Highto expecting a tough test on the Ride to Wembley

If the UK Red Ride to Wembley was a race – which it most certainly isn’t! – then Paul Highton would be odds-on favourite to wear the proverbial yellow jersey for much of the 320-mile route south from Leeds.

Having ridden almost 3,000 miles from London to Rio de Janeiro a year ago to raise funds for Rugby League Cares, the former Salford and Wales back rower has form ahead of next week’s epic cycling challenge.
Highto SOM Film PIc
‘Highto’ is one of 15 riders who will set off from Headingley Stadium on Monday bound for the Ladbrokes Challenge Cup final via five days of forest trails, riverside paths and bridleways and is looking forward to getting back in the saddle.

“I can’t wait!” said Highto. “Cycling to Rio was one of the best experiences of my life and though the ride to Wembley is shorter, it’s going to be a fantastic five days.

“We may not have to cross the Pyrenees to reach our destination but this ride isn’t about mountain ranges or distance, it’s about overcoming the challenge of negotiating a testing off-road route.

“I’m expecting it to be tough: the bike is heavier for a start; I’m a year older and the nettles and brambles along the way are really going to hurt!”

Since completing the Ride to Rio, Highto has made an important contribution to the men’s health and wellbeing project, Offload which is being run by RL Cares in conjunction with the club foundations at Salford Red Devils, Widnes Vikings and Warrington Wolves.

By delivering sessions in the 12-week ‘fixture’ programme, Highto has seen at first hand the way in which RL Cares is harnessing the power of sport to make a positive difference to the lives of Rugby League supporters.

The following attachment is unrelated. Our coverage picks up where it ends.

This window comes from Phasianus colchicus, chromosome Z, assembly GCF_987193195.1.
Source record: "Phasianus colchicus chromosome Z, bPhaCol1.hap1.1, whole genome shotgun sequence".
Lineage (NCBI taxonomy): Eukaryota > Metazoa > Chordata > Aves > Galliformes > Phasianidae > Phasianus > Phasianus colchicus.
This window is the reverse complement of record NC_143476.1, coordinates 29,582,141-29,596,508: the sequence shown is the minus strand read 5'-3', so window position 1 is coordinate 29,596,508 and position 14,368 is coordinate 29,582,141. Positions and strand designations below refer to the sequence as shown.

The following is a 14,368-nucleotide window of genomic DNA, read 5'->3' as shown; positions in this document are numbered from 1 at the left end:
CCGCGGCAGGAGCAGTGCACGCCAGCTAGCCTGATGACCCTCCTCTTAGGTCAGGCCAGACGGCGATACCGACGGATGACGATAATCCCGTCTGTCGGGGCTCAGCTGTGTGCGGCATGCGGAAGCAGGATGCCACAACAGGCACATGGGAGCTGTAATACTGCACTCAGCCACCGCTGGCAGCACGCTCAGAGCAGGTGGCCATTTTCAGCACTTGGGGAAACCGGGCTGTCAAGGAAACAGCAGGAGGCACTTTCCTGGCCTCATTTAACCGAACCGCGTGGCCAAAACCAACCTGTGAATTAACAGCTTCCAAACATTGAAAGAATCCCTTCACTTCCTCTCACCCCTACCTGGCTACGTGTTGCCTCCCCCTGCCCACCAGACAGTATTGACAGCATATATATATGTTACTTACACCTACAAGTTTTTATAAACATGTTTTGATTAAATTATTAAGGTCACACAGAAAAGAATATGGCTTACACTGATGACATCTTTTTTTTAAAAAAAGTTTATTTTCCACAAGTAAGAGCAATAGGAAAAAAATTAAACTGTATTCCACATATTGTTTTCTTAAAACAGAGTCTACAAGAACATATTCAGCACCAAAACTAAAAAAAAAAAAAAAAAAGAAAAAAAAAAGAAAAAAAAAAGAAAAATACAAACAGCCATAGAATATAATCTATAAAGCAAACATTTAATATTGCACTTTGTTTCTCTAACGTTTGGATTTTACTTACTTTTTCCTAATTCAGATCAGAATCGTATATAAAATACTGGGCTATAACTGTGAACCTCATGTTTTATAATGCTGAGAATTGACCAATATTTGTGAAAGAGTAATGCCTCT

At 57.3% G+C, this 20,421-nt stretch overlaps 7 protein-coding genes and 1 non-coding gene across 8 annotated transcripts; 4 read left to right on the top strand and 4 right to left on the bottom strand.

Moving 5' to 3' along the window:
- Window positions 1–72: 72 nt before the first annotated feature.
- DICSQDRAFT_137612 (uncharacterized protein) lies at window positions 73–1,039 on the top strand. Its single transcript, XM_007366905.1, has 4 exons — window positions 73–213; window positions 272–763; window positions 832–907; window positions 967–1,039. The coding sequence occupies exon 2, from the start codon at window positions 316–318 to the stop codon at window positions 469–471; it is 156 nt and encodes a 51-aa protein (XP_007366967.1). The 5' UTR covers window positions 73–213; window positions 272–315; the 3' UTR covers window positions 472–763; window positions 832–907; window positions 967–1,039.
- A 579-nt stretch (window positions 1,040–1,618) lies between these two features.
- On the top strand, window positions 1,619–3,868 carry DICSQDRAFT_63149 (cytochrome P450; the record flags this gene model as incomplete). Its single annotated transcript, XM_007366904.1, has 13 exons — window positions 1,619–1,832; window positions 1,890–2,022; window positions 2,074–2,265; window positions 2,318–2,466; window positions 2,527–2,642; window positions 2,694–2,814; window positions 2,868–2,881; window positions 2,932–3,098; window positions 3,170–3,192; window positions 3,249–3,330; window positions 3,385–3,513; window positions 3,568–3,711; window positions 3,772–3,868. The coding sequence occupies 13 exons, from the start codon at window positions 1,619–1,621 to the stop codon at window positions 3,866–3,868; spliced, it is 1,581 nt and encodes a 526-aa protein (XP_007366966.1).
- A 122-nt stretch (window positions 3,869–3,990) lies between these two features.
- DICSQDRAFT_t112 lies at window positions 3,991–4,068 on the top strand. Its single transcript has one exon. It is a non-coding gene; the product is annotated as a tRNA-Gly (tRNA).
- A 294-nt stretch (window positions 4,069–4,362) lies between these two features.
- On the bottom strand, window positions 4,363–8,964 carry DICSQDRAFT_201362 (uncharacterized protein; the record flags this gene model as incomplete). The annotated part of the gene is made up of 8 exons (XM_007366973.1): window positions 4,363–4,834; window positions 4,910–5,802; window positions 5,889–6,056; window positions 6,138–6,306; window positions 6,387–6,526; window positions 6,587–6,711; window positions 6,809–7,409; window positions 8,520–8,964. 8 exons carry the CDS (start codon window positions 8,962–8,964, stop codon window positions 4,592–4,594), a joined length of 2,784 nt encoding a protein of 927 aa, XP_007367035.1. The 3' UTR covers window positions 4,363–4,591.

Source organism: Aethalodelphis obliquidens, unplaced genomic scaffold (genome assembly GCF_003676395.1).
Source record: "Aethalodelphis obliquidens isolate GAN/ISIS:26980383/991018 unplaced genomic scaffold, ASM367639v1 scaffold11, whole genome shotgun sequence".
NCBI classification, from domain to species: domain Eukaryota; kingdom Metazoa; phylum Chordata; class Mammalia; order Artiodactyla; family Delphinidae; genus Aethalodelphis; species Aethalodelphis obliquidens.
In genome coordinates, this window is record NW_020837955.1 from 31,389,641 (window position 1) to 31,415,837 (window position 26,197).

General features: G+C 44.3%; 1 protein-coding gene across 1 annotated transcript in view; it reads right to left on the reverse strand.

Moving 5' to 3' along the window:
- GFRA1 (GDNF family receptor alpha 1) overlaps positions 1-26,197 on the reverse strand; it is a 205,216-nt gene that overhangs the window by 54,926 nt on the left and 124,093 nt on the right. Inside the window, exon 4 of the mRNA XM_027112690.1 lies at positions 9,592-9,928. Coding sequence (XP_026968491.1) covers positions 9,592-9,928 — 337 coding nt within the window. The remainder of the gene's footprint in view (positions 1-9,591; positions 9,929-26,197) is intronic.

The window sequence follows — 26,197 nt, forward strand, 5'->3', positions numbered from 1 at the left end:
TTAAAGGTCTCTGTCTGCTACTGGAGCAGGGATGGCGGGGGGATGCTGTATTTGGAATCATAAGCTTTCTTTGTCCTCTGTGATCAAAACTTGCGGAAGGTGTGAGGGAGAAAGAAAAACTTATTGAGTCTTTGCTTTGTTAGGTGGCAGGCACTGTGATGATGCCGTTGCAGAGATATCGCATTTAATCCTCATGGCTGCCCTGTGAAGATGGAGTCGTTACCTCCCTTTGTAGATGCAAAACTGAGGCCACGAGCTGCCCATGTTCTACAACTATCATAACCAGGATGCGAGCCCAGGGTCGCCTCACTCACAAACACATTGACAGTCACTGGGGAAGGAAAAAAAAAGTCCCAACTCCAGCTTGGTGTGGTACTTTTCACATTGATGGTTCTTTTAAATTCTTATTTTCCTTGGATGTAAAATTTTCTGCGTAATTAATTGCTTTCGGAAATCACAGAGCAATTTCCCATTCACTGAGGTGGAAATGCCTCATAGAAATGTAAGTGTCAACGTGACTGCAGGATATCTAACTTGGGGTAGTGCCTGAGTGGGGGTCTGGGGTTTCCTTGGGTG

“Some of the impact Offload has made to the people involved has been nothing short of amazing,” he said.

“No-one was quite sure at the start whether men would buy into it but it’s been a transformational experience for a lot of people.

“The bonds that have been forged between the participants are really uplifting to witness. At Warrington, one member of the team said he was worried how he’d fill the void in his life after his 12 fixtures were up and they’ve all agreed to carry on meeting to support each other.

“It’s made a profound difference to the lives of a lot of men who previously felt they had no-where else to turn.”

Whilst Highto has thousands of bike miles in his legs, many of the other riders on the UK Red Ride to Rio, including Rugby AM presenter Alex Simmons and Chris Rostron, the Head of RL Cares, are cycling novices. So, what advice would the man who pedalled between two Olympic Stadiums on two continents have for his fellow riders next week?

“Firstly, I’d say that nothing is going to be as tough as that first day when you don’t know what to expect and how your body is going to react to spending eight hours and more in the saddle,” he said. “That feeling is like nothing else.

“Secondly, it’s important to keep your head up and take in what’s around you: how many people get to experience the beautiful countryside we have in the UK at such close quarters for five days? Soak it up!

“Finally, make sure you have a laugh: yes, there will be dark moments, and days when it feels tough, but the sun always comes out again and riding as a team is a real breeze, especially when you know you’re doing it for such a worthy cause.”

Paul Highton is cycling from Leeds to Wembley Stadium for Rugby League Cares, leaving Headingley Stadium at 8.00am on Monday August 21 and arriving at the Wembley Legends statue on the eve of the 2017 Challenge Cup final, Friday August 25. To sponsor Paul, please visit his Just Giving page: www.justgiving.com/fundraising/Paul-Highton

State of Mind would like to wish all the riders all the very best for the journey!!!!